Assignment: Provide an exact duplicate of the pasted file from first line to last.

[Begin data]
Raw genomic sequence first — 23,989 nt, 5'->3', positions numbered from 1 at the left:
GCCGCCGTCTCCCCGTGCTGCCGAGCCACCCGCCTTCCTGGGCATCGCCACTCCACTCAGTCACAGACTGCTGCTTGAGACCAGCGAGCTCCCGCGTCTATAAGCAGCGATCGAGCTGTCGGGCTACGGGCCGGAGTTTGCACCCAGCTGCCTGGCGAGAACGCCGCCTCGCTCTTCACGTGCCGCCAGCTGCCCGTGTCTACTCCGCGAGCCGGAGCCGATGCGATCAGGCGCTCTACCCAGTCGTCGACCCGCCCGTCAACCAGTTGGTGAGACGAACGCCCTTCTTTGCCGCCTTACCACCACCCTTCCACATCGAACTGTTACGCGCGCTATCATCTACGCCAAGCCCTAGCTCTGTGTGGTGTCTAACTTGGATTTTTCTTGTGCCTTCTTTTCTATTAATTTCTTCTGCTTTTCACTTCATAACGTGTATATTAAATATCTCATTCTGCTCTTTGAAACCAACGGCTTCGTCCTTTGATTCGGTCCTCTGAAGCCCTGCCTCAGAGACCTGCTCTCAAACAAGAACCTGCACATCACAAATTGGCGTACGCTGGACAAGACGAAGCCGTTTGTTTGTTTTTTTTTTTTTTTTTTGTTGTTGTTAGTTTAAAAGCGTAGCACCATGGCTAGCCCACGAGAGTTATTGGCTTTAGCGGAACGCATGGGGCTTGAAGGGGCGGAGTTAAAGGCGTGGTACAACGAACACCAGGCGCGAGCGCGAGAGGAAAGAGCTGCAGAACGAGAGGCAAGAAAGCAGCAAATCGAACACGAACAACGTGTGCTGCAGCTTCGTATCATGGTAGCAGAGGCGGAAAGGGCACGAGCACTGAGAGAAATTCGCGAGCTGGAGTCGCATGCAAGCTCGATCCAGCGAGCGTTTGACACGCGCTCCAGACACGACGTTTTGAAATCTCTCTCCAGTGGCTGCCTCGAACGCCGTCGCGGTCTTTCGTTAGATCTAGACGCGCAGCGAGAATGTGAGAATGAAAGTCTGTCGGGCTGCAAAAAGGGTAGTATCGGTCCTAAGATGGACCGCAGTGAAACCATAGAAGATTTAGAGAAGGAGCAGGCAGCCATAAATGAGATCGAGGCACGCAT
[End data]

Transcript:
Raw genomic sequence first — 23,989 nt, 5'->3', positions numbered from 1 at the left:
GCCGCCGTCTCCCCGTGCTGCCGAGCCACCCGCCTTCCTGGGCATCGCCACTCCACTCAGTCACAGACTGCTGCTTGAGACCAGCGAGCTCCCGCGTCTATAAGCAGCGATCGAGCTGTCGGGCTACGGGCCGGAGTTTGCACCCAGCTGCCTGGCGAGAACGCCGCCTCGCTCTTCACGTGCCGCCAGCTGCCCGTGTCTACTCCGCGAGCCGGAGCCGATGCGATCAGGCGCTCTACCCAGTCGTCGACCCGCCCGTCAACCAGTTGGTGAGACGAACGCCCTTCTTTGCCGCCTTACCACCACCCTTCCACATCGAACTGTTACGCGCGCTATCATCTACGCCAAGCCCTAGCTCTGTGTGGTGTCTAACTTGGATTTTTCTTGTGCCTTCTTTTCTATTAATTTCTTCTGCTTTTCACTTCATAACGTGTATATTAAATATCTCATTCTGCTCTTTGAAACCAACGGCTTCGTCCTTTGATTCGGTCCTCTGAAGCCCTGCCTCAGAGACCTGCTCTCAAACAAGAACCTGCACATCACAAATTGGCGTACGCTGGACAAGACGAAGCCGTTTGTTTGTTTTTTTTTTTTTTTTTTGTTGTTGTTAGTTTAAAAGCGTAGCACCATGGCTAGCCCACGAGAGTTATTGGCTTTAGCGGAACGCATGGGGCTTGAAGGGGCGGAGTTAAAGGCGTGGTACAACGAACACCAGGCGCGAGCGCGAGAGGAAAGAGCTGCAGAACGAGAGGCAAGAAAGCAGCAAATCGAACACGAACAACGTGTGCTGCAGCTTCGTATCATGGTAGCAGAGGCGGAAAGGGCACGAGCACTGAGAGAAATTCGCGAGCTGGAGTCGCATGCAAGCTCGATCCAGCGAGCGTTTGACACGCGCTCCAGACACGACGTTTTGAAATCTCTCTCCAGTGGCTGCCTCGAACGCCGTCGCGGTCTTTCGTTAGATCTAGACGCGCAGCGAGAATGTGAGAATGAAAGTCTGTCGGGCTGCAAAAAGGGTAGTATCGGTCCTAAGATGGACCGCAGTGAAACCATAGAAGATTTAGAGAAGGAGCAGGCAGCCATAAATGAGATCGAGGCACGCAT